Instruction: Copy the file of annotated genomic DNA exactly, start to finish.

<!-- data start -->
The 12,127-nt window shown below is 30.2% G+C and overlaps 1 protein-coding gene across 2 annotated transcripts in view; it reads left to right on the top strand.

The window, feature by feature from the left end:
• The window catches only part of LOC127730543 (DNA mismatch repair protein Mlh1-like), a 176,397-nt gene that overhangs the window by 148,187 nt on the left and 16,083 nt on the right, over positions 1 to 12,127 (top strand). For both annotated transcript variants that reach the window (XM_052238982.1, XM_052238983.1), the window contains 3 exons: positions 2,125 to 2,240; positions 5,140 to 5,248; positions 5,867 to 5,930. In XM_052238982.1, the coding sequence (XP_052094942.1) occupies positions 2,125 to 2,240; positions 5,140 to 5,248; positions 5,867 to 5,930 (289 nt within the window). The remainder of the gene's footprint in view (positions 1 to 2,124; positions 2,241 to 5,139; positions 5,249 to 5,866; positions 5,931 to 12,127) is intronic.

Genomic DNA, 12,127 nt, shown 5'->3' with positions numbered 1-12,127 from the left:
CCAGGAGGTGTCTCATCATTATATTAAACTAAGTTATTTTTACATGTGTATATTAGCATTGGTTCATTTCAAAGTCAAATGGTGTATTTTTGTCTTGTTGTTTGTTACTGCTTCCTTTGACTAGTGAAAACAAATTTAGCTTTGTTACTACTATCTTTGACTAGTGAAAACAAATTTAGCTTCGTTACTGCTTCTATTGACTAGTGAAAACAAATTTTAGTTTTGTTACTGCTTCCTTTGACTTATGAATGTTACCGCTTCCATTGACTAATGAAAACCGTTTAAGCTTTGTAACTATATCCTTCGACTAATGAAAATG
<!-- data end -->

The 12,127-nt window shown below is 30.2% G+C and overlaps 1 protein-coding gene across 2 annotated transcripts in view; it reads left to right on the top strand.

The window, feature by feature from the left end:
• The window catches only part of LOC127730543 (DNA mismatch repair protein Mlh1-like), a 176,397-nt gene that overhangs the window by 148,187 nt on the left and 16,083 nt on the right, over positions 1 to 12,127 (top strand). For both annotated transcript variants that reach the window (XM_052238982.1, XM_052238983.1), the window contains 3 exons: positions 2,125 to 2,240; positions 5,140 to 5,248; positions 5,867 to 5,930. In XM_052238982.1, the coding sequence (XP_052094942.1) occupies positions 2,125 to 2,240; positions 5,140 to 5,248; positions 5,867 to 5,930 (289 nt within the window). The remainder of the gene's footprint in view (positions 1 to 2,124; positions 2,241 to 5,139; positions 5,249 to 5,866; positions 5,931 to 12,127) is intronic.

Genomic DNA, 12,127 nt, shown 5'->3' with positions numbered 1-12,127 from the left:
CCAGGAGGTGTCTCATCATTATATTAAACTAAGTTATTTTTACATGTGTATATTAGCATTGGTTCATTTCAAAGTCAAATGGTGTATTTTTGTCTTGTTGTTTGTTACTGCTTCCTTTGACTAGTGAAAACAAATTTAGCTTTGTTACTACTATCTTTGACTAGTGAAAACAAATTTAGCTTCGTTACTGCTTCTATTGACTAGTGAAAACAAATTTTAGTTTTGTTACTGCTTCCTTTGACTTATGAATGTTACCGCTTCCATTGACTAATGAAAACCGTTTAAGCTTTGTAACTATATCCTTCGACTAATGAAAATG